Sunday, June 23, 2024


Dhaka Tribune

What we know after 70 years of the Korean War armistice

  • The North invaded the South on June 25, 1950
  •  Millions of people, mostly civilians, were killed
  • Washington still stations around 27,000 troops in the South
  • North Korea has the world's largest standing army 
Update : 27 Jul 2023, 11:09 AM

South and North Korea remain technically at war 70 years after fighting ended on July 27, 1953, with the signing of an armistice deal that turned into the world's longest ceasefire.

The conflict, which broke out on June 25, 1950, killed millions of people -- mostly civilians -- and left the peninsula divided, with the two Koreas still at loggerheads many decades later.

AFP takes a look at what we know: 

Two Koreas

The United States and the former Soviet Union agreed to divide the Korean peninsula between them in the days after Japan's 1945 surrender ended the Second World War and Tokyo's rule over the territory, which it had colonised in 1910.

In the South's capital Seoul, the Harvard- and Princeton-educated Syngman Rhee led a US-oriented administration.

Moscow appointed Kim Il Sung, who had led a Korean contingent in the Soviet army, as head of the North. His son and grandson have since retained an absolute grip on power in Pyongyang.

Both the communist North and the capitalist South claimed to be the legitimate government of the entire peninsula and, in theory, still claim so to this day.

Invasion and counter-attack

The North invaded the South on June 25, 1950, as Kim Il Sung attempted to reunify Korea by force.

The UN Security Council authorized armed intervention in support of the South; Moscow did not veto the resolution because it was boycotting the body at the time.

The South's forces crumbled before the Northern advance and Pyongyang's army seized Seoul just three days after crossing the 38th parallel.

Multinational UN forces, led by the United States, arrived in the South to help but they were pushed back to the Pusan Perimeter, a pocket on the peninsula's southeastern tip around the city now known as Busan.

The Incheon Landing -- a bold counter-offensive launched in the city to the west of Seoul -- recaptured the capital, split the North's forces and turned the tide.

UN units swept north, seized Pyongyang on October 19 and advanced almost to the Chinese border.

Pyongyang's allies reversed the war's course again as Beijing sent hundreds of thousands of troops to help.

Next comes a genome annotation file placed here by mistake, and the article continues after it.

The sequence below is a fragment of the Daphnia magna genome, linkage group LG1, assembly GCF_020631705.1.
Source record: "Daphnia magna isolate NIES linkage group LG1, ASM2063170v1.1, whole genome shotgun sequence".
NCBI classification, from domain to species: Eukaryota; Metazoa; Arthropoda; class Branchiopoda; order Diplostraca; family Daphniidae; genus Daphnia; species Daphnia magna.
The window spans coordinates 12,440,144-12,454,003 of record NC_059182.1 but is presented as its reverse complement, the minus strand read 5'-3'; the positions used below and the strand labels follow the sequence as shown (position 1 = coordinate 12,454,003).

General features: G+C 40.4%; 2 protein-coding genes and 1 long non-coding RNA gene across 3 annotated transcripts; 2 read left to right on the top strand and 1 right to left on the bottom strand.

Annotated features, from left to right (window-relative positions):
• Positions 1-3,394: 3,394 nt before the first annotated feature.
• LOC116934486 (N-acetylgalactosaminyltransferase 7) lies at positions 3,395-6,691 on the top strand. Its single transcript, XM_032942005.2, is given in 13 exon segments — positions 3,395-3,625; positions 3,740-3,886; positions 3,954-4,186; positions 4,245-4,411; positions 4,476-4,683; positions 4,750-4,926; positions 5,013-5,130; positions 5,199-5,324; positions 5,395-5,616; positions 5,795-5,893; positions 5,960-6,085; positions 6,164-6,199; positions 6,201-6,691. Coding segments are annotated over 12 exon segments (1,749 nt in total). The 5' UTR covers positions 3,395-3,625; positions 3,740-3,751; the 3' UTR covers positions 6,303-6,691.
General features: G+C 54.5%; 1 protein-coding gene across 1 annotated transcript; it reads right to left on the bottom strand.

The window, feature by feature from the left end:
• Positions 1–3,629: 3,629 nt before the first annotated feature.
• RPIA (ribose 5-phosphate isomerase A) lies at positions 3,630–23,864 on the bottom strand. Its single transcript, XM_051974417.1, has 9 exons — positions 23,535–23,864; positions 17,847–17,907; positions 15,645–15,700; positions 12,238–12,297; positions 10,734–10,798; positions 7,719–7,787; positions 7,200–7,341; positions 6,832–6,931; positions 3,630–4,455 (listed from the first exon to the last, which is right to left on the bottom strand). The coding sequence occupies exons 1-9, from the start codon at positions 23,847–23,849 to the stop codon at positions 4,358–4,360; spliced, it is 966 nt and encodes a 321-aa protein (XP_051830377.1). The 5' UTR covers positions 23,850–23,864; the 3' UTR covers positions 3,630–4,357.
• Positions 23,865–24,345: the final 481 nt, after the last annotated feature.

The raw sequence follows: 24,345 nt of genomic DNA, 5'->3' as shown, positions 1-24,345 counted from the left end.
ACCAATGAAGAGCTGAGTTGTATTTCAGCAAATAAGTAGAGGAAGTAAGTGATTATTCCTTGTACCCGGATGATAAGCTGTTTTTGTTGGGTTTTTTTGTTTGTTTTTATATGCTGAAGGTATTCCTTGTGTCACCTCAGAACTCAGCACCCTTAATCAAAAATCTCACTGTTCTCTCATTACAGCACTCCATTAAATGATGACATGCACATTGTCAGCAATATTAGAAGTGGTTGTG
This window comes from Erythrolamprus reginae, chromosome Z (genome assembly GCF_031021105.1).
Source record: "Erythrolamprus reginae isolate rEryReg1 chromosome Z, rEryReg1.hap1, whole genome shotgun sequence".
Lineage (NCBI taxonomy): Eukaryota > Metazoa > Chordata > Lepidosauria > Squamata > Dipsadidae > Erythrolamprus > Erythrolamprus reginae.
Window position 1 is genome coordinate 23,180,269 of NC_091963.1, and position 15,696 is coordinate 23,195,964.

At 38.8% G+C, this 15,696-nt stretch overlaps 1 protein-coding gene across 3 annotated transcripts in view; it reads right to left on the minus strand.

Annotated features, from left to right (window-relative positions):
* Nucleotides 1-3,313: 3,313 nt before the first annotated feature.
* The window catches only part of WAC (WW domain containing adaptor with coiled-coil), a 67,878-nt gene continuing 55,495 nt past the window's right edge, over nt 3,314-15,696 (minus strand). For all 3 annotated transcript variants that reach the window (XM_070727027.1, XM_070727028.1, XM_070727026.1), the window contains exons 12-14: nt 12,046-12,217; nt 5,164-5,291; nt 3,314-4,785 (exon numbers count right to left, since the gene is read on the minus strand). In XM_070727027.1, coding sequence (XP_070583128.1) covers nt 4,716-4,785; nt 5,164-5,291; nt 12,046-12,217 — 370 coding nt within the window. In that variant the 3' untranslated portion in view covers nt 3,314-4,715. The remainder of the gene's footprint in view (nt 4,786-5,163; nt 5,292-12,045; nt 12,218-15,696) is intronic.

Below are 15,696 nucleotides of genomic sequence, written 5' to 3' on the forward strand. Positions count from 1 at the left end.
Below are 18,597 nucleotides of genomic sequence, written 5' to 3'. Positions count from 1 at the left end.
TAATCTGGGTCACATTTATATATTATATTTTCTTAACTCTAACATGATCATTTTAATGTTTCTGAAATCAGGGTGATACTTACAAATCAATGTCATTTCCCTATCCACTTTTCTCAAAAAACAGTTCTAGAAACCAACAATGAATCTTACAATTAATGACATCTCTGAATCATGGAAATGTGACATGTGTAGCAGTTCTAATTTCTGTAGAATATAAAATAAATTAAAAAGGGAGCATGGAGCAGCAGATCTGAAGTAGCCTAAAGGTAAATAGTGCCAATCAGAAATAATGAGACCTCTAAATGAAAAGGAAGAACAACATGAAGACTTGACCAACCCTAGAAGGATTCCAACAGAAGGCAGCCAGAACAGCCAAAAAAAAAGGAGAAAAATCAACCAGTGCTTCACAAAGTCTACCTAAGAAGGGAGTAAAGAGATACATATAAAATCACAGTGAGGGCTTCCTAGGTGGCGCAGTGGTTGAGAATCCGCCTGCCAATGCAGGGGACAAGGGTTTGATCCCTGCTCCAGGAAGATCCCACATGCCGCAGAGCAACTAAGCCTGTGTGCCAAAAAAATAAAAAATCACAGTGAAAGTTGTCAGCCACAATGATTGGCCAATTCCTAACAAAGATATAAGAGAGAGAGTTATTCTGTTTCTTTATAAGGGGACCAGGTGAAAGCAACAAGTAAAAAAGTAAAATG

Seoul fell to them again in January 1951, only for the UN coalition to recapture it once more two months later -- the fourth time the city had changed hands.


By June 1951, the front line had stabilised roughly where the Demilitarized Zone runs today, not far from the pre-war division along the 38th parallel.

Another two years of attrition followed -- accompanied by large-scale US bombing of the North, despite Moscow's own air power -- and the fighting ground to a stalemate.

After more than two years of truce talks and 158 meetings, an armistice was finally signed in July 1953 by North Korea, China and the UN Command.

But Rhee, who still wanted to defeat the North, refused to sign.

Human cost

Exact numbers are impossible to establish, given the scale of the conflict and multiple contradictory accounts on all sides, but up to three million Koreans died, the vast majority of them civilians.

The war also separated families -- more than 133,600 South Koreans have registered themselves as "separated families", meaning they have relatives in the North, since 1988.

Some were lucky enough to be chosen to take part in occasional cross-border reunions, cramming a lifetime's relationships into three brief days. The last such reunion happened in 2018.

The meetings have long been subject to the vagaries of politics and are often used as a negotiating tool by Pyongyang, which constantly stresses the importance of unification despite the two countries' now wildly different societies and economies.

The longest ceasefire

The ceasefire was meant to be replaced with a final peace settlement but that has never happened.

Washington still stations around 27,000 troops in the South, while the North -- which has the world's largest standing army -- has spent decades developing nuclear weapons and long-range missiles, saying it needs them to deter a US invasion.

It has been isolated internationally as a result and subject to multiple sets of UN Security Council sanctions.

Diplomacy between Pyongyang and Seoul has stalled and North Korean leader Kim Jong Un has called for increased weapons development, including tactical nuclear warheads.

Seoul and Washington have ramped up defence cooperation in response, with South Korean President Yoon Suk Yeol warning Pyongyang it would face the "end of the regime" if it attacked the South with nuclear weapons.

Top Brokers


Popular Links